ASTM International has developed and published 12,000 standards devoted to the testing and classification of materials used in manufacturing and production to assure that those materials are of the utmost quality. ASTM is headquartered in West Conshohocken, Pennsylvania, in the same state where the most wooden covered bridges in the United States still reside.
|Covered Bridge Interior|
Covered bridges are the product of Nineteenth Century standardization, when wood was the material of choice for such a structure. They are characterized by their truss design, which varies depending on the type of stream that the bridge crosses and the desired complexities during construction. Timothy Palmer constructed the original covered bridge over the Schuylkill River in Philadelphia in 1805. Interestingly, this wasn’t supposed to be covered when it was first installed, but due to a suggestion from adjacent neighbor of the bridge, Judge Richard Peters, the bridge was elegantly roofed, sided, and painted.
The rooftops of covered bridges were often designed to be aesthetically pleasing, but this was not their primary purpose. While the timber used in the construction of the bridges was sturdy and sound enough to support a reasonable load to cross a river or stream, it was still susceptible to rot from long-term exposure to weather. To prevent the wooden timber supports from decaying, roofs were used to block the sun, rain, and snow, significantly extending their lifespans.
|Covered Bridge in Lancaster County, Pennsylvania|
With a roof and siding in place, a covered bridge ensured not only its longevity but also its status as an important symbol for travelers and the surrounding community. Covered bridges served the practical purposes of maintaining dry surfaces during storms, and they made it easy to transport cattle over streams, as the animals could not see the rushing water that often frightened them in open bridges. For the people on foot, covered bridges became a cool escape from the blistering summer temperatures or even a calm refuge during storms. The enclosed structures even became sites of intimacy and romance to some people due to their soft lighting, such as West Montrose Covered Bridge in Ontario, known by locals as the Kissing Bridge.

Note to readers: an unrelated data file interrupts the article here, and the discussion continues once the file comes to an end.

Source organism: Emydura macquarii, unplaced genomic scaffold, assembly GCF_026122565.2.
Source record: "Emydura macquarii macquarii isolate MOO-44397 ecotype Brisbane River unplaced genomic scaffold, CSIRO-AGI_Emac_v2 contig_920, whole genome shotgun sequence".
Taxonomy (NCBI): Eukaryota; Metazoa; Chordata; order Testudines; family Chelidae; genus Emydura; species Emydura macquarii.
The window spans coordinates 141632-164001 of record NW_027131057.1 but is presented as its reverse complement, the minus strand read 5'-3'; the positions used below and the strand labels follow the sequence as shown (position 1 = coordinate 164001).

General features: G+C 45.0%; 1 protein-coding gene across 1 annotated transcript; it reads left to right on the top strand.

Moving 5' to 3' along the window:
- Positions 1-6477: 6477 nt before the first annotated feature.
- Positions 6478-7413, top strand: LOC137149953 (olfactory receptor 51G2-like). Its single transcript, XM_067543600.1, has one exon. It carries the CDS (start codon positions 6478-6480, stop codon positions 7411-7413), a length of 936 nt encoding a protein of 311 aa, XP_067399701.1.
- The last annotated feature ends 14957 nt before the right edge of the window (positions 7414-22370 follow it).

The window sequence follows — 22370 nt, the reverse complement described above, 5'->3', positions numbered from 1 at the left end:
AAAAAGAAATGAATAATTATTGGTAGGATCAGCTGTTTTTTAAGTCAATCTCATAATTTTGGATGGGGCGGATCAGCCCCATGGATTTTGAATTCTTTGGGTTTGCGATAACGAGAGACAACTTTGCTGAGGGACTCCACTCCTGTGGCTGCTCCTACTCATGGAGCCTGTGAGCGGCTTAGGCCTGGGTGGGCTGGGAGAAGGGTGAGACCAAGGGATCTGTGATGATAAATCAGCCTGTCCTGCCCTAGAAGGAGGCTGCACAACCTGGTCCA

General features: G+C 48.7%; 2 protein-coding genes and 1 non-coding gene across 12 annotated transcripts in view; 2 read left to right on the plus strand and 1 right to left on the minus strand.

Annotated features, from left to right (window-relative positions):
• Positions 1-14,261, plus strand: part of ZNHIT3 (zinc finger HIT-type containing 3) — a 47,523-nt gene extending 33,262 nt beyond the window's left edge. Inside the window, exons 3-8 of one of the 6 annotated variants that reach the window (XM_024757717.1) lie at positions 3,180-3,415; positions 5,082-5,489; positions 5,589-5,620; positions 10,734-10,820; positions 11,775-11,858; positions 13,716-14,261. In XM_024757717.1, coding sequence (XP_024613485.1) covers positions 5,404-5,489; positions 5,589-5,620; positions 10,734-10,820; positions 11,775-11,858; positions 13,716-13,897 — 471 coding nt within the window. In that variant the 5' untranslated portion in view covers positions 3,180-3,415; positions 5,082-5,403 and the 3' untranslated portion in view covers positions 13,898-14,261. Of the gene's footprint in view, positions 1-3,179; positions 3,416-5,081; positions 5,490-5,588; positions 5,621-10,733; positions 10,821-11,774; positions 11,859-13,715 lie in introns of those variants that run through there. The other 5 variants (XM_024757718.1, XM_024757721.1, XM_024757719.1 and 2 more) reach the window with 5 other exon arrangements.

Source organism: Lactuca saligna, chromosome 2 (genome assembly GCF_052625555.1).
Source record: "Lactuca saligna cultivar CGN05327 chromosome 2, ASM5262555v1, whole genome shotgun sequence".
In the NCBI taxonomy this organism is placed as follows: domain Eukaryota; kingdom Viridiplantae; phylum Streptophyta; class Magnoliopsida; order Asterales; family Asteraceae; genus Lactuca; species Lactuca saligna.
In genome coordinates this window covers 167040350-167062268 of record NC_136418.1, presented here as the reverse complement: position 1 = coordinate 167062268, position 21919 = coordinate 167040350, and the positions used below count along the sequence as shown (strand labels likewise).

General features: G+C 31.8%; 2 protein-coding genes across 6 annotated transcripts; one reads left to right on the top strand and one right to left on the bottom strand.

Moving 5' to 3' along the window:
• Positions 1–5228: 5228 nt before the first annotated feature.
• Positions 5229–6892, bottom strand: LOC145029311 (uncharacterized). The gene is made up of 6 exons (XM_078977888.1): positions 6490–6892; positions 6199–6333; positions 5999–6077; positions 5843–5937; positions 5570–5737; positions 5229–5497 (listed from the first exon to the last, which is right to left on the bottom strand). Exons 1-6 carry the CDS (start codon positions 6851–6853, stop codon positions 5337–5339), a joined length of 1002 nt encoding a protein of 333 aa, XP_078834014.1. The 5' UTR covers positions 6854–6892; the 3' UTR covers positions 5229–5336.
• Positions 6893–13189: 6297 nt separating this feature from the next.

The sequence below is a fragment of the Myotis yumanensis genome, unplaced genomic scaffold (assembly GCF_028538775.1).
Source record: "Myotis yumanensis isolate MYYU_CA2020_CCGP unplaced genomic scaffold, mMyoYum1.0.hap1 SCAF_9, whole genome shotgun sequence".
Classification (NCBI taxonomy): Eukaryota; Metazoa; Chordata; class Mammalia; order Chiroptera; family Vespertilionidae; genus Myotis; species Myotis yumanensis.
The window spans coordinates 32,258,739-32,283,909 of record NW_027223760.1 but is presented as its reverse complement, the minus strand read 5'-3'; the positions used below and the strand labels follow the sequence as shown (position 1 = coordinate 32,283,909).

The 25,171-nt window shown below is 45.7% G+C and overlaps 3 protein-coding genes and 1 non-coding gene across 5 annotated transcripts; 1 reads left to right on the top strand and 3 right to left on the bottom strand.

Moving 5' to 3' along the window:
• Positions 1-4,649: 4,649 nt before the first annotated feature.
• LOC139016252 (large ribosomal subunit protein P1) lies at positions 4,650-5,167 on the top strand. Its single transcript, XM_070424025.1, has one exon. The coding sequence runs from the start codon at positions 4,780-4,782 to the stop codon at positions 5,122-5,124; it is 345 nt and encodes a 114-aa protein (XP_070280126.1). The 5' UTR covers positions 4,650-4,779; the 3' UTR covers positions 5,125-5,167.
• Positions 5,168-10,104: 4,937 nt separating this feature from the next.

In this period, when the main mode of long-distance travel was the horse-and-buggy, covered bridges were certainly ideal, but they never would have been practical in the age of the automobile. However, the advent of the car didn’t kill the covered bridge, it was the growth of the steel industry. After the Civil War, the use of coal to smelt iron and steel made them much cheaper and easier to produce, and the metals were favored as the primary materials in bridges. Ironically, Pennsylvania, one of the biggest steel producers in the world, continued frequently making wooden covered bridges.
Of course, even in the state of Pennsylvania, where they were kept for their beauty, these covered bridges fell out of favor. The Lippincott Covered Bridge was built in 1943, long after others had been constructed in other states, but its construction can be attributed to the scarcity of steel during the war. At the peak of their construction, the state is estimated to have had about 1500 covered bridges, and the entire nation reportedly contained 14,000.
|Zook’s Mill Covered Bridge over Cocalico Creek|
American covered bridges in our time number only 900, 212 of which are found in Pennsylvania. For many, modern traffic is somewhat of a burden, and the bridges often become one-way passes that connect two-way streets. However, the loss of the majority of wooden covered bridges in the United States should not diminish their importance. The ones that remain have existed for over one century because of the care that was taken during and after their construction. Actions taken by the National Register of Historic Places have ensured that lasting bridges remain unharmed.
Today, in the same region as these lasting covered bridges and in close proximity to the original covered bridge, is ASTM International. ASTM was established in 1898, during the time when the local covered bridges were being installed in Pennsylvania. ASTM wood standards test lumber and timber materials so that they can be constructed into quality products. Under these guidelines and specifications, wood materials being produced now can be long lasting, and, like the covered bridges, give people in the future a glimpse into the past.